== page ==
This phantom study indicates that the effect of the pitch factor on the keV and radiation dose is an important indicator for determining both radiation dose and image quality, as the lowest pitch is associated with the highest radiation dose and vice versa. The lowest radiation dose with sufficient image noise was obtained with the GSI-48 protocol with a pitch of 0.984 and 65 keV. Overall, the GSI-51 protocol achieved the highest SNR and lowest noise level values with pitch values of 0.516 and 1.375; however, a pitch value of 0.516 was associated with the highest radiation dose, whereas a pitch value of 1.375 was associated with the highest image noise. To our knowledge, no studies have been published comparing different DECT protocols with different pitch values. Results of this study show that the effect of the pitch value on image noise was strongly dependent on rotation time, as the protocol with the shorter rotation time (GSI-36) achieved both the highest SNR and the lowest image noise, and the protocol with the longer rotation time (GSI-51) achieved the highest image noise, even when mAs was higher than that of the other protocols.
It was found that the images acquired with approximately 65–70 keV had less image noise and higher SNR compared to other energies that have a lower noise level and lower SNR. Our results are similar to those reported from a chest study by Cheng et al [15] who found that the MEI images at 65–70 keV resulted in less image noise and a better contrast-to-noise ratio. The findings of the current study are consistent with those of Yu et al [21], who studied various phantom sizes to evaluate MEI at multiple keV levels to optimize chest image quality. They found that the best image quality was obtained with energies of 66 keV for small phantoms, 68 keV for medium, 70 keV for large, and 72 keV for extra-large phantoms [21]. Similarly, Matsumoto et al. [22] reported that using 70 keV achieved the lowest image noise based on a phantom study. Furthermore, Pehno et al [13] compared the subjective and objective image quality of virtual MEI DECT angiography (DECTA) to conventional polyenergetic images (PEI) in aortoillic arteries, demonstrating optimal contrast enhancement and improved image quality using 70 keV MEI compared to single-energy CTA. However, our findings show that the highest image noise was found with 60 keV, which differs from those reported by Sudarski et al. [23]. They found that the use of 60 keV for lower extremities led to the best image quality when compared to the quality of PEIs. These findings can be justified because the effect of stents on image noise is clearly evident when comparing small, medium, and large stents with different keV, as shown in Figure 5. The findings from these studies suggest that using keV between 65 and 70 with a pitch value of 0.984 achieves optimal image quality with a lower radiation dose in peripheral arterial DECT.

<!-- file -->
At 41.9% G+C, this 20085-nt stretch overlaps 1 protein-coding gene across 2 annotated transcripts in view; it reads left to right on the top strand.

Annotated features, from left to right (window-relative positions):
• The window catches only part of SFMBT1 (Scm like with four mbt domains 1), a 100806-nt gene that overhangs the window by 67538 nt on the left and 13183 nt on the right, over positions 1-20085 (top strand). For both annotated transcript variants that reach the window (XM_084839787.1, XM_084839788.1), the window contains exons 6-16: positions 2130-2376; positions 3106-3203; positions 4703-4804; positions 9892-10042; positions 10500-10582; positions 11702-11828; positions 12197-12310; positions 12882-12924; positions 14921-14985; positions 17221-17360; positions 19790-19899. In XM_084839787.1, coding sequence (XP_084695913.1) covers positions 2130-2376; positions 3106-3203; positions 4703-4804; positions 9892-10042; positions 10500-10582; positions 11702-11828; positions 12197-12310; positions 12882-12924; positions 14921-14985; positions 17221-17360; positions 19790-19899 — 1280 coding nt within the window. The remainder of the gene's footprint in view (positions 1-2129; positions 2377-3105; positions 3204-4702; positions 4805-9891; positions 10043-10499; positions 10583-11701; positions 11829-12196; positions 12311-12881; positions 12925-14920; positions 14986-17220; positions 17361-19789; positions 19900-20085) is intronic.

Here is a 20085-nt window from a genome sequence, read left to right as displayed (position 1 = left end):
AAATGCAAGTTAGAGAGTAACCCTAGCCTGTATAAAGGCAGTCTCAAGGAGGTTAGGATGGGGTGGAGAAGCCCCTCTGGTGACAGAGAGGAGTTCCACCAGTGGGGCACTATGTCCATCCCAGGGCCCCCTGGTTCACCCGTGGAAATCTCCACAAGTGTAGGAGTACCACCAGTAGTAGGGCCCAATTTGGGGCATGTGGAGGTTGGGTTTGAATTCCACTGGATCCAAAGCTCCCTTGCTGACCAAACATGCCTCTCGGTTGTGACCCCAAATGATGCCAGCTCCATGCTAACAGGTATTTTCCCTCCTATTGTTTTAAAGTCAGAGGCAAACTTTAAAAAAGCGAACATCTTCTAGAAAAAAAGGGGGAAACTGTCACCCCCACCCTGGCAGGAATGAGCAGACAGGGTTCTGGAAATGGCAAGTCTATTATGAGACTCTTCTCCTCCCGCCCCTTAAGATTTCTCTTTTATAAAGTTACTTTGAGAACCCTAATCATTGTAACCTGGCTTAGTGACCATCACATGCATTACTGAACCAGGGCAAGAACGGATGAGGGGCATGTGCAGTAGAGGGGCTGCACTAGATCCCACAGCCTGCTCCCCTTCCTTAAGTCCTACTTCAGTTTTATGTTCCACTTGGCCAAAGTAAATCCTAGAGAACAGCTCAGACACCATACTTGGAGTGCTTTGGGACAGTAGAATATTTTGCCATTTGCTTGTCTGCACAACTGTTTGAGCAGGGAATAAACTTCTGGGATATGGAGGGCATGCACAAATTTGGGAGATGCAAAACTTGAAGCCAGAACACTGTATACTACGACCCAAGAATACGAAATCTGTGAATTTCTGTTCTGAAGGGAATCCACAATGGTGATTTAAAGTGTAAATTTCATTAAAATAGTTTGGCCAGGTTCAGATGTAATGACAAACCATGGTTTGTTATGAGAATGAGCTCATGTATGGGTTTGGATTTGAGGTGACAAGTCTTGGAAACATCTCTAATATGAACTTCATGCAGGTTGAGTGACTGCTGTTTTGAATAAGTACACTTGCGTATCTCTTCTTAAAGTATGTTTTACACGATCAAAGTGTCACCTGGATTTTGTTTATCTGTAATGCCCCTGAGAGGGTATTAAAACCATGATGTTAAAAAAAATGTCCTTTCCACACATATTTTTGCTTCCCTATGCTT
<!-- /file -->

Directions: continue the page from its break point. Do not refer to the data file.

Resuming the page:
When iterative reconstruction is evaluated there is a significant difference between the unstented and stented areas. In the unstented area, the image quality was improved when the ASIR was increased from 40% to 50%. This is similar to previous studies that showed that an ASIR of less than 40% did not improve the image quality when compared with conventional PEIs [14,24,25,26]. However, the current study shows that images with stents were not affected by any level of ASIR when they were applied with all of the preset GSI protocols. Therefore, based on the unstented area results, we recommend the use of 50% ASIR, with 65 to 70 keV in the peripheral arterial stent protocol, and preset GSI-48 as the optimal protocol to replace the conventional CTA.